The European Union’s chief Brexit negotiator, Michel Barnier, said on January 17 that Brussels is open to a “more ambitious” deal than the one rejected by the British parliament. This is good news for British Prime Minister Theresa May who has called on other parties to table alternatives.

However, the risk that Britain will divorce the EU on March 29 without any deal remains.

“If they (Britain) tell us they want a more ambitious relationship, we are open,” Barnier told reporters alongside Portuguese Prime Minister Antonio Costa during a visit to Lisbon.

As reported by the Reuters news agency, however, Barnier held out no hope that the agreement reached over the course of two years on the principles that May originally set out could be improved on.

As for May, she had expected, after Brexit, to negotiate a wide-ranging free trade agreement for goods with the EU as part of a fully independent British trade policy.

The main opposition party, Labour, wants Britain to be in a customs union with the EU, which would rule this out, and others want Britain stay even closer to the EU by staying in its single market, along the lines of Norway’s arrangement.

In a separate report, Deutsche Welle (DW), Germany’s international broadcaster, noted that German parliament passed a new law preparing for the Brexit transition. was passed unanimously by almost all political parties in the Bundestag — only the far-right Alternative for Germany (AfD) voted against the plan.

The purpose of the law, which would come into force when Britain formally leaves the EU, is to create clarity for people likely to be affected by Brexit, especially British nationals living in Germany and Germans living in the UK.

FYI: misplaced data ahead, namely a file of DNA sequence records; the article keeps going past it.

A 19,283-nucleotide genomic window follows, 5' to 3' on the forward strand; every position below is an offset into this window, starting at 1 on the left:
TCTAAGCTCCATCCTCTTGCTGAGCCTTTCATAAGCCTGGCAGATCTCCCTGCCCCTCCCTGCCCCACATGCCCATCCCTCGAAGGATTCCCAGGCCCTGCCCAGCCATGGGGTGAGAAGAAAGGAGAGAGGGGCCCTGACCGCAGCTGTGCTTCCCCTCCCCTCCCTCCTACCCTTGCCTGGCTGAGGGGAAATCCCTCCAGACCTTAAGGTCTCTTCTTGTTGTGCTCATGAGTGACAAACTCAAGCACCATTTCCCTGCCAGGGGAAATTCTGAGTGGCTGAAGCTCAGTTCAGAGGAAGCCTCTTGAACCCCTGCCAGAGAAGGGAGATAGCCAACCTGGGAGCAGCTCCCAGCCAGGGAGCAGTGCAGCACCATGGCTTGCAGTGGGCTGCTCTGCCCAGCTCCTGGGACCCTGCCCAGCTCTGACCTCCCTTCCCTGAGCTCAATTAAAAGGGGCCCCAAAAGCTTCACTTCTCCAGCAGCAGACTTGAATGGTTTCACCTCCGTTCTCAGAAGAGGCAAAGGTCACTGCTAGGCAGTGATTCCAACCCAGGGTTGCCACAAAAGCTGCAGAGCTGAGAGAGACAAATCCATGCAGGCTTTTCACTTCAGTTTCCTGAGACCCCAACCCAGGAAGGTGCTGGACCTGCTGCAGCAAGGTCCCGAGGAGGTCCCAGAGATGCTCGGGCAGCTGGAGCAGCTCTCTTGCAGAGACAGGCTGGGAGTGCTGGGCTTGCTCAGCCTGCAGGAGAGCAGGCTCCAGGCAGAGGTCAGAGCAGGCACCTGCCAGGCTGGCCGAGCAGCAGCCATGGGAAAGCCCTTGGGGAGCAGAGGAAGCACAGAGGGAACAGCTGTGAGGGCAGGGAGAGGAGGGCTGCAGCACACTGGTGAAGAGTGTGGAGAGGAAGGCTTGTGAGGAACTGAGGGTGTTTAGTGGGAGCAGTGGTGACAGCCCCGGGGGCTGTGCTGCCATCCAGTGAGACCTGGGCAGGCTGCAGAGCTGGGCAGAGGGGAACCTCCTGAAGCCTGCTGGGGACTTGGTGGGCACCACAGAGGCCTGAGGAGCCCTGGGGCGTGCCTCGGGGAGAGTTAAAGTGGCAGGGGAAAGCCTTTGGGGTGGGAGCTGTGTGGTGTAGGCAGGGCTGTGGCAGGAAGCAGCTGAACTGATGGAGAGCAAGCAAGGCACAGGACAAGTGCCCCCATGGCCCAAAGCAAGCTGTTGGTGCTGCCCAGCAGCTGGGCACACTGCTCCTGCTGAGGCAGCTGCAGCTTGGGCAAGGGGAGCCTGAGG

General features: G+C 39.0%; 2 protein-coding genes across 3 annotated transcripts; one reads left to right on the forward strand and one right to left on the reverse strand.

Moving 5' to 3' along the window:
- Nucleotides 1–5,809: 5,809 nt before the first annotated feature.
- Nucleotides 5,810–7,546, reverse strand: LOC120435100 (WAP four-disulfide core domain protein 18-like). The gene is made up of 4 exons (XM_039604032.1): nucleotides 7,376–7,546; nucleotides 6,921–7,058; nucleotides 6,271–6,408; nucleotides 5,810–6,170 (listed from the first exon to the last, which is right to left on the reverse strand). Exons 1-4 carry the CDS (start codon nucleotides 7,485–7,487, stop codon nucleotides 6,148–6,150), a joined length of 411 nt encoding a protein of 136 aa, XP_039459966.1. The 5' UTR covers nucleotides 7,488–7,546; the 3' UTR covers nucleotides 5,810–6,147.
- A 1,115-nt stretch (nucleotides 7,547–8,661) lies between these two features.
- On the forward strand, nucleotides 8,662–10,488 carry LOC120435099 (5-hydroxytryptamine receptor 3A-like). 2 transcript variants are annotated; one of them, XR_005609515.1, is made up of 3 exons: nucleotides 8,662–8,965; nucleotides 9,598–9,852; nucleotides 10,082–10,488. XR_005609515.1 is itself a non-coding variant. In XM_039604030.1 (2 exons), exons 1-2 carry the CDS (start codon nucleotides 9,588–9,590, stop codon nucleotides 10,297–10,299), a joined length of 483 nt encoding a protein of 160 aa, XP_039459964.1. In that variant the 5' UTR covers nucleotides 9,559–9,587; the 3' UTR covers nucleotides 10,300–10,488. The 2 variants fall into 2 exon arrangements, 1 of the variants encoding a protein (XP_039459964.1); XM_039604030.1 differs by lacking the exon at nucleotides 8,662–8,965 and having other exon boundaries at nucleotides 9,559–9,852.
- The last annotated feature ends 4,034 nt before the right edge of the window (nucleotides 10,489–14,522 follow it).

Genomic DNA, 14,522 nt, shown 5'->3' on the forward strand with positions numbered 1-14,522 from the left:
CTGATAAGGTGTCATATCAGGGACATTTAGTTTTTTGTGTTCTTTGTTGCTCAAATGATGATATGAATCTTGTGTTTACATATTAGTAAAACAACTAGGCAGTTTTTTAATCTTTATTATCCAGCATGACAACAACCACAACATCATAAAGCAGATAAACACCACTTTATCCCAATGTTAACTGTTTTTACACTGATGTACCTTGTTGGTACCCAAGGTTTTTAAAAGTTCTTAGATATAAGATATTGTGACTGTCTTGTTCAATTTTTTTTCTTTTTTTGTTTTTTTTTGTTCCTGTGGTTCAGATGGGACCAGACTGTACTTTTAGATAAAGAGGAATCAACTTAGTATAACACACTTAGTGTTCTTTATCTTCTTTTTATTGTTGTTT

For instance, almost 120,000 British people registered in Germany, the measure means that UK citizens would still be able to apply for citizenship during the transitional phase, which is expected to last until the end of 2020, with the date of their applications taken into special consideration. After that, however, the obstacles to becoming German will be significantly greater.

According to German Foreign Minister Heiko Maas, the government was “intensifying its plans for the case of an unregulated Brexit”.

“We will do everything in the next days and weeks to bring about Britain’s exit, not without a deal, but with a deal,” Maas said, adding that further negotiations remain possible. Nor did he rule out an extension of the March 29 deadline for Brexit.

As previously reported, Germany’s government has also published information in English on its websites that covers tax laws, the residency status of British citizens, transporting goods in and out of the United Kingdom, educational grants, and travel.

Meanwhile the news from France is the same. As reported by FRANCE 24, Paris has put in motion a contingency plan to deal with a possible “hard Brexit”. So said French Prime Minister Édouard Philippe on January 17. This includes €50m of investments to assist ports and airports.

“What’s certain is that the scenario of a no-deal Brexit is more and more likely. That’s why… I have decided to trigger this plan for a no-deal Brexit or a hard Brexit as it is sometimes called,” Philippe told reporters.